The Agenda

Last Krugman Thought (for Today)

One day I’ll stop blogging about the man all the time, but he’s an object lesson in so many different pathologies of opinion journalism that I really can’t help it. 

A friend — one of my smartest friends, I might add — raises the following point. In Krugman’s concluding paragraph of the “More on Jon Gruber” post, he writes:

And here’s the thing: by claiming that there’s a huge scandal when nothing worse happened than insufficient care about disclosure, Greenwald and the people at FDL are actually reducing our ability to call foul on real corruption. After all, if everything is a scandal, nothing is a scandal. One of these days, perhaps soon, we’ll have a genuinely corrupt administration again — but when whistleblowers try to call attention to the misdeeds, you can be sure that there will be claims that “even liberals said that Obama did things just as bad or worse.” The crusade against Gruber is getting really destructive.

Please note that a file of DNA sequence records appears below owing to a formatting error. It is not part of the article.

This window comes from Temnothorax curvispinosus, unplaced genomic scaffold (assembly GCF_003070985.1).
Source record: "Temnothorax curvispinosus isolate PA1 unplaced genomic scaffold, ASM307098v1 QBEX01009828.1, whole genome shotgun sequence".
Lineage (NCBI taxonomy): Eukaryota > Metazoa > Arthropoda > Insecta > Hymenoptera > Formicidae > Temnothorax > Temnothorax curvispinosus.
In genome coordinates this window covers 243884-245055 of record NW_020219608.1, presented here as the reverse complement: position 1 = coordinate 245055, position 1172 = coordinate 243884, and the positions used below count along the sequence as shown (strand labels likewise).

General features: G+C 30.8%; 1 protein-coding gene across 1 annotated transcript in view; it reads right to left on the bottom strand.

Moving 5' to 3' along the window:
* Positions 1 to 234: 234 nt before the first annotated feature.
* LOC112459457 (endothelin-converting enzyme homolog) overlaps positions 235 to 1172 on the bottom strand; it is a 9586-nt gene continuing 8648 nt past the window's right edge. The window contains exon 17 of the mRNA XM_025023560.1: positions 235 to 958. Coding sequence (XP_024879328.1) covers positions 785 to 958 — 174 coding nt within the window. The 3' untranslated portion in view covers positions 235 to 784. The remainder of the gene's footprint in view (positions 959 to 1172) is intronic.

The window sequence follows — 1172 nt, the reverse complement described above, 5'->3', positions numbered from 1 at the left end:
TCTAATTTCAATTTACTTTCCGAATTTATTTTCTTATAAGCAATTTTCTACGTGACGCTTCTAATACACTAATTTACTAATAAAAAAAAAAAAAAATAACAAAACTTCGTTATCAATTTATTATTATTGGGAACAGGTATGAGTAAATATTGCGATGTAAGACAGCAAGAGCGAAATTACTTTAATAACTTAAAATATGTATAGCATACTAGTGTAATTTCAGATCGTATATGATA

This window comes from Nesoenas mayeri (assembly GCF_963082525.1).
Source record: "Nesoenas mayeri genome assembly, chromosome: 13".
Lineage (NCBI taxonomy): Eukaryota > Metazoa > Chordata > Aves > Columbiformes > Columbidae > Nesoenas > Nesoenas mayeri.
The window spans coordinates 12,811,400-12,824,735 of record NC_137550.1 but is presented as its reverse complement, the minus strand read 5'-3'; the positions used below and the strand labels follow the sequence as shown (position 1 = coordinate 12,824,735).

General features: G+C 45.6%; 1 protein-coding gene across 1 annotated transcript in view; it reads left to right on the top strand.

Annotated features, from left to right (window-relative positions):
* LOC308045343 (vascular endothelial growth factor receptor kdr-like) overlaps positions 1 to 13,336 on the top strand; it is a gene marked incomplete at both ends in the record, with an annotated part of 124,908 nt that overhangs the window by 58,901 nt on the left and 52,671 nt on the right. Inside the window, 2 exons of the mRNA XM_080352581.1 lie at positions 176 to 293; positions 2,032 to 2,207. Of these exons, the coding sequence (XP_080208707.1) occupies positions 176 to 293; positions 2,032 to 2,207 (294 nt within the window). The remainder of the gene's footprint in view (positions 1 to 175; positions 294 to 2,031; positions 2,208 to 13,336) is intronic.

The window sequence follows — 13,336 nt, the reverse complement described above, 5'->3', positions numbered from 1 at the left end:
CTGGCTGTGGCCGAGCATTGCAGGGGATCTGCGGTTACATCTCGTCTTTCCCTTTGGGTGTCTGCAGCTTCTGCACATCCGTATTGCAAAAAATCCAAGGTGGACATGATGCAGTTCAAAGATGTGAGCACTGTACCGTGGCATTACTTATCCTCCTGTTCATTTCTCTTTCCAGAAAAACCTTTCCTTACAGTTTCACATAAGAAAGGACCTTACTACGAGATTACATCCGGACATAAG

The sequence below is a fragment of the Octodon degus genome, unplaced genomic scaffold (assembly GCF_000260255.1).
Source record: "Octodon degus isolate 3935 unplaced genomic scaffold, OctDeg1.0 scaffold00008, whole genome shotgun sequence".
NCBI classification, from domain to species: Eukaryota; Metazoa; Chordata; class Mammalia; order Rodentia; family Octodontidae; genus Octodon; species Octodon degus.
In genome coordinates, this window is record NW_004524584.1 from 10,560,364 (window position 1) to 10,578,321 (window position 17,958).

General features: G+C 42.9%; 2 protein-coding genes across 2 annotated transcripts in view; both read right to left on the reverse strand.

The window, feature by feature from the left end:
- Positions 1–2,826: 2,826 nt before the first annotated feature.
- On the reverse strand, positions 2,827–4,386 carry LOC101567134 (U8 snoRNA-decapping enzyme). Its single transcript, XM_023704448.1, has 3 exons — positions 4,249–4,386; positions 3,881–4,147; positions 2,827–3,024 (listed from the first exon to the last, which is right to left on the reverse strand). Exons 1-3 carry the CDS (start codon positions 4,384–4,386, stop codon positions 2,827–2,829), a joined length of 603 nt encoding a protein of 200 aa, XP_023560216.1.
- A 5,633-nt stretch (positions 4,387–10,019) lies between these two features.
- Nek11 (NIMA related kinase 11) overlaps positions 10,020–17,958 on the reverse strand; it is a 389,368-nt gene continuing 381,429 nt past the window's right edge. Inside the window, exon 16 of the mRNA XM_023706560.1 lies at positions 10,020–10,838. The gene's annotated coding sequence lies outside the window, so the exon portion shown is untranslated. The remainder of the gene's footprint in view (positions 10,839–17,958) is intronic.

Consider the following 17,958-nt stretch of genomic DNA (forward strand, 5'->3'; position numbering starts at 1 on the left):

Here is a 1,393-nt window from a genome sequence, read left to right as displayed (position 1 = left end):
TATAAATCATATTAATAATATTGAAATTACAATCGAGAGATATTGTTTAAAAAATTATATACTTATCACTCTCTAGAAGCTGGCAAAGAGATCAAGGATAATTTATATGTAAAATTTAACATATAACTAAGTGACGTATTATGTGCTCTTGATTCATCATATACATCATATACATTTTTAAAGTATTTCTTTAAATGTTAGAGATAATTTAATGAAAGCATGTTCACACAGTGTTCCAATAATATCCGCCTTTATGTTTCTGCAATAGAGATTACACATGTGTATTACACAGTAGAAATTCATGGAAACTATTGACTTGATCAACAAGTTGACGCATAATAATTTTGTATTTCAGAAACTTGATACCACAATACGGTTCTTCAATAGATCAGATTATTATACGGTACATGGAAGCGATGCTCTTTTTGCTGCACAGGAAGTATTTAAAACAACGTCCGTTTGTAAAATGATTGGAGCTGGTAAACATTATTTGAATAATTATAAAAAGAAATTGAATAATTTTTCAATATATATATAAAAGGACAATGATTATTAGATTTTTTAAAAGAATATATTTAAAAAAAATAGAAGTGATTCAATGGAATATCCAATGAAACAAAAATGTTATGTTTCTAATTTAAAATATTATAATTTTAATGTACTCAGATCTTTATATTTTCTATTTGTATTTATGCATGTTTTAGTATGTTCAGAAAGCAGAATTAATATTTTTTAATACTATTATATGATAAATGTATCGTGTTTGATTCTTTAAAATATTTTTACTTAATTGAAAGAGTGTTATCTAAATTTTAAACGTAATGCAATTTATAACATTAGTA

To which my friend replies: “In other words, no enemies to the left, because it makes it harder to trash the right.”

Had Krugman been born under more propitious circumstances, he could have served as an excellent Minister of Discursive Management and Enforcement. Recall that Nobel laureates who disagree with him are self-marginalizing “freshwater” thinkers he deems irrelevant, and everyone else who disagrees with him is a corporate shill. The system is airtight!

Reihan Salam is president of the Manhattan Institute and a contributing editor of National Review.

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